Two classes of actions form the basis for defense in all three weapons in fencing. The first of these is evasion, moving the target away from the direction of the attack. The second is parry, an action to block the attack. Like the simple attack, we can classify simple parries as those that are completed in a single continuous action, in this case to intercept the opponent’s blade and close a line. This article concentrates on parries possible in foil and épée, only addressing the basic set of parries one through eight.
Classically there are differences in the stops executed in the French and Italian schools. However, in modern fencing there is essentially a set of basic simple parries that are in general use throughout the sport. These stops can be divided into lateral, semicircular, diagonal, circular and counter attacks.
Side stops move the sheet from one line to another in the same horizontal plane. The movement is a straight line through the body. Thus, an outside high line stop (6th) moves laterally inward to become an inside high line stop (4th). The possible combinations are:
(1) Full-back on the high line: sixth to fourth, fourth to sixth, first to sixth, sixth to first, fourth to third, third to fourth
(2) Sideline down the line: 8th to 7th, 7th to 8th, 8th to 5th, 5th to 8th, 7th to 2nd, 2nd to 7th.
Semicircular stops move from one line to another in a vertical plane. The movement approximates a half circle that rotates towards the center of the torso and then spreads out to the outer edges of the target. The movement can be from high line to low line or from low line to high line. The possible combinations are:
(3) Vertical on outside line: third to second, second to third, sixth to eighth, eighth to sixth, third to eighth, eighth to third, second to sixth, sixth to second.
(4) Upright on the inside line: fourth to seventh, seventh to fourth. Stops on the vertical inside line can also include first to fifth, fifth to first, fourth to fifth, and fifth to fourth. However, these stops are more of a vertical movement of the bell without the semi-circular movement of the blade.
Diagonal stops move across the body from one high line to the diagonally opposite low line or vice versa. These are sweep stops that clear the diagonal that ends at the finish line. The possible combinations are:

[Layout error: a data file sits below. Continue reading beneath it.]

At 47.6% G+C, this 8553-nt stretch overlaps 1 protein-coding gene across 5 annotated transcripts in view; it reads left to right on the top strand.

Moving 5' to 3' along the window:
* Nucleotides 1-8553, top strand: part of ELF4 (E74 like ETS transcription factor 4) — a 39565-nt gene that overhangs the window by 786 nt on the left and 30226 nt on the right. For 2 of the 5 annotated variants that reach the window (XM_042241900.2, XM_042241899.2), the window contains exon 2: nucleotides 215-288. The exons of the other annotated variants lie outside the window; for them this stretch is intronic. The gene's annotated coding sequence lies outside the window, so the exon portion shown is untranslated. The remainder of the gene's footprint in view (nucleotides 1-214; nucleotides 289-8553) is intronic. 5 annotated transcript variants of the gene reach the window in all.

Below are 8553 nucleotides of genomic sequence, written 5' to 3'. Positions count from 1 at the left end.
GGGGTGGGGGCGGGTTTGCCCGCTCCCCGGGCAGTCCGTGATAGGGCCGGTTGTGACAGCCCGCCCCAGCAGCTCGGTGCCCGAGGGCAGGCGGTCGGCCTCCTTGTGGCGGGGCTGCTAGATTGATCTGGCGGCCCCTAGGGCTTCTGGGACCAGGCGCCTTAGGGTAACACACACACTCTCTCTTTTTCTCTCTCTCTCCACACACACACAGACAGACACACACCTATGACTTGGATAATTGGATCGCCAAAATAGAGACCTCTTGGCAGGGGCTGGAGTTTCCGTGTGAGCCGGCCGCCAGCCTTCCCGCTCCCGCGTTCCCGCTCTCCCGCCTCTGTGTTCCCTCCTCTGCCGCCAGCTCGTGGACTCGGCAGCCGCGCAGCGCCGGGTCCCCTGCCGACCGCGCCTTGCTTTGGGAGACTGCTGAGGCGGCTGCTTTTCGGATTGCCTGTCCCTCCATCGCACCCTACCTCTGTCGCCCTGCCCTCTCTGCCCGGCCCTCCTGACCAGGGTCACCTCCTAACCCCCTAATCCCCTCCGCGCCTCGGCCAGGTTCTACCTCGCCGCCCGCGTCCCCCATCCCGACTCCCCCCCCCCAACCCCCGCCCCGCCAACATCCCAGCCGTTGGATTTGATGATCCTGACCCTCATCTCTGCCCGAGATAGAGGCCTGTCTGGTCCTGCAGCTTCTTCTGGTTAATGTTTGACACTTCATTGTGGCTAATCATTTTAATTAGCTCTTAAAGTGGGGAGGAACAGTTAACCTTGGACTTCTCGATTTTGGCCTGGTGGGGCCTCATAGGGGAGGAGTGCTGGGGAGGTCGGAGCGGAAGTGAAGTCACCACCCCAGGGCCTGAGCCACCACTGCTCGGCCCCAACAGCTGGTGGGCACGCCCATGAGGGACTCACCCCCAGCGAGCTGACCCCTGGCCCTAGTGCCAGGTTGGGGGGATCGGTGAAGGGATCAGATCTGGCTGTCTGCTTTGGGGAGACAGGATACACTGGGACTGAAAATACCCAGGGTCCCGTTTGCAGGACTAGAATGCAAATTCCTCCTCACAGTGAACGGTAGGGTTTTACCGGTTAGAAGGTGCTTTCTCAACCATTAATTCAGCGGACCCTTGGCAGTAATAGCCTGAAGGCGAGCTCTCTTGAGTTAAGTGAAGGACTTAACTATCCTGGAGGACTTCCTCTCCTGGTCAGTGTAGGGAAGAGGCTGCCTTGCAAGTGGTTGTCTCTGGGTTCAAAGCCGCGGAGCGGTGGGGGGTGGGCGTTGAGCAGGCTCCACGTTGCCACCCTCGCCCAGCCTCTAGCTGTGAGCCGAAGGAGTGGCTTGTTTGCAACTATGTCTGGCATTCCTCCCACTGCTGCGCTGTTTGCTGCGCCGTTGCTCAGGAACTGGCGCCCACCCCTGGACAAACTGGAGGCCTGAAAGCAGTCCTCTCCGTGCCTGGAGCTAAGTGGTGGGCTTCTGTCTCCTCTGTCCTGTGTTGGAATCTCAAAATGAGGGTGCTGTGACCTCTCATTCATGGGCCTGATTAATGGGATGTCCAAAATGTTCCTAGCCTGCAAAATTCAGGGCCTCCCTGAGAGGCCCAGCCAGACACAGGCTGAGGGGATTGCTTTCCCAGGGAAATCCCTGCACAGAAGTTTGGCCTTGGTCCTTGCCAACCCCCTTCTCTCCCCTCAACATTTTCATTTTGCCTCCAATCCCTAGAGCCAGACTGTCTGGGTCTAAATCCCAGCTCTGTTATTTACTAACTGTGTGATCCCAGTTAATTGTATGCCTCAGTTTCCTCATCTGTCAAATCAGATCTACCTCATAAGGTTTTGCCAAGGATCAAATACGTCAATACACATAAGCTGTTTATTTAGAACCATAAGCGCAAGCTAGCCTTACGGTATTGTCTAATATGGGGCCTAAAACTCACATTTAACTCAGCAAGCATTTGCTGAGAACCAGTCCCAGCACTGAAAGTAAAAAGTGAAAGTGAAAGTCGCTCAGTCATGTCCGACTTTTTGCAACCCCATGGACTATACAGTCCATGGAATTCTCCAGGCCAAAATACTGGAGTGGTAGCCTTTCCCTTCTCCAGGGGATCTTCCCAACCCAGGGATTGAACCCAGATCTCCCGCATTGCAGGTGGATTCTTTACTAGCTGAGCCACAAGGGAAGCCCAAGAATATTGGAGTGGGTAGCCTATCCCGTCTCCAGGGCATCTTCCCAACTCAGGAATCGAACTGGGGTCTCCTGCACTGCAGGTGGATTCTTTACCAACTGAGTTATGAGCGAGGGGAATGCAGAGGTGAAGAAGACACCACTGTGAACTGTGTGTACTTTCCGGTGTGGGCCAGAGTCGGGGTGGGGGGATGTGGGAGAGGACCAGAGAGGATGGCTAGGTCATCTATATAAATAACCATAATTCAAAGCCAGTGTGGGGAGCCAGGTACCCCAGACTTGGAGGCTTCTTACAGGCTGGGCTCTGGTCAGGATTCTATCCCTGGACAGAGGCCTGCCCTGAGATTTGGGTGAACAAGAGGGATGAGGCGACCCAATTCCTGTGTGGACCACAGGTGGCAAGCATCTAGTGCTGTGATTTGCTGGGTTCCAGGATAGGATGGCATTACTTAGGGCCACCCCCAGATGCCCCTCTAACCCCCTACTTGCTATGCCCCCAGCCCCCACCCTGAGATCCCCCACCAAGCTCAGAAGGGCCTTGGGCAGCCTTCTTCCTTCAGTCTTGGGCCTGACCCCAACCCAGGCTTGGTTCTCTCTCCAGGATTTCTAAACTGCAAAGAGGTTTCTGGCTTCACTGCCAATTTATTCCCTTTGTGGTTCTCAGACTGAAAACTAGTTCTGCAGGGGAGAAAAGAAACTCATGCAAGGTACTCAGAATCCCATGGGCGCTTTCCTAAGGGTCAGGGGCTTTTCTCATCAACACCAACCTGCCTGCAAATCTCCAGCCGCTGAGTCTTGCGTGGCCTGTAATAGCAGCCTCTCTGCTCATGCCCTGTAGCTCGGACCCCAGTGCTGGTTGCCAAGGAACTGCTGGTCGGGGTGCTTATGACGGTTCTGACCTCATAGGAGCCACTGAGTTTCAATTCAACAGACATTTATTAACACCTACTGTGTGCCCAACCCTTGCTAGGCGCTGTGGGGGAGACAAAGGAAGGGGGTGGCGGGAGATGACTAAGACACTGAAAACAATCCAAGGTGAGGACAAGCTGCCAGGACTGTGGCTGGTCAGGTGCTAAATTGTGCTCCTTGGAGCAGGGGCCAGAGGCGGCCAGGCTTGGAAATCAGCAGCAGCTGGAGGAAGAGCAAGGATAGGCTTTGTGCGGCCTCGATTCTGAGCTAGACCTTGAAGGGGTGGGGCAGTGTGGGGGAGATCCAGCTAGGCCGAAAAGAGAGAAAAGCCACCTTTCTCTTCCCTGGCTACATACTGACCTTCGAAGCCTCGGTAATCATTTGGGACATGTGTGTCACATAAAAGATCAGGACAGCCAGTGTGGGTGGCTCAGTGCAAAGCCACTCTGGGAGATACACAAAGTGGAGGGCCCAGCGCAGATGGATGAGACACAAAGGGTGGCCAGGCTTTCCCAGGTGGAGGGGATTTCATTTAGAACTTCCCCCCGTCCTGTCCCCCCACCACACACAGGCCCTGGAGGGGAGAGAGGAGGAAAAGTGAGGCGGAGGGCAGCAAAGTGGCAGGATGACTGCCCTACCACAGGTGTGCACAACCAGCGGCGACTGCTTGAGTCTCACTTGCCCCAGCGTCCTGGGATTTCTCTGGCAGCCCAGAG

(5) High outside to low inside diagonal line: sixth to seventh, sixth to fifth, third to seventh, third to fifth.
(6) Lower inside to upper outside diagonal: seventh to sixth, fifth to sixth, seventh to third, fifth to third.
(7) High inside to low outside diagonal line: fourth to eighth, fourth to second, first to eighth, first to second.
(8) Outside lower diagonal line to inside high line: 8th to 4th, 2nd to 4th, 8th to 1st, 2nd to 1st.
Circle parries move the blade in a circle to return a blade that has executed an indirect attack from outside to inside or inside to outside lines to the original line. Thus, a withdrawal from sixth to fourth is returned to sixth by the sixth circular stop. In theory, any stop can be taken as a circular stop, although the frequency of use is probably much higher at the sixth circular and the fourth circular than at the others:
(9) High Outside Line Circle Stops: Sixth Circle, Third Circle.
(10) High Inside Line Circle Stops: Fourth Circle, First Circle.
(11) Low Outside Line Circle Stops: Eighth Circle, Second Circle.
(12) Low Inside Line Circle Stops: 7th Circle, 5th Circle.
The terms counterattack and circular parry are often used interchangeably. However, tactically they are clearly different stops. The circular parry returns an attacking sword to its original line; a counterattack takes the attacking blade and moves it to the opposite lateral line.
(13) High Line Winger: Counter 4th (move a lunge from 6th to 4th), Counter 6th (move a lunge from 4th to 6th).
(14) Full-back on the low line: counterattack 7th, counterattack 8th.
Counterparts are also possible with pronated stops. The two that seem practical are on the high line fast break third (from fourth to third) and on the low line fast break second (from seventh to second).
This catalog covers a large number of possible stops. Depending on the fencer and the defensive system adopted by the fencing master, the list can and should be narrowed down significantly in practice. Many of these combinations seem possible in classical fencing, but tactically impractical in modern fencing, especially épée. Trainers and fencers should scan the list to find those that create a defensive system that the fencer can execute under the pressure of combat conditions.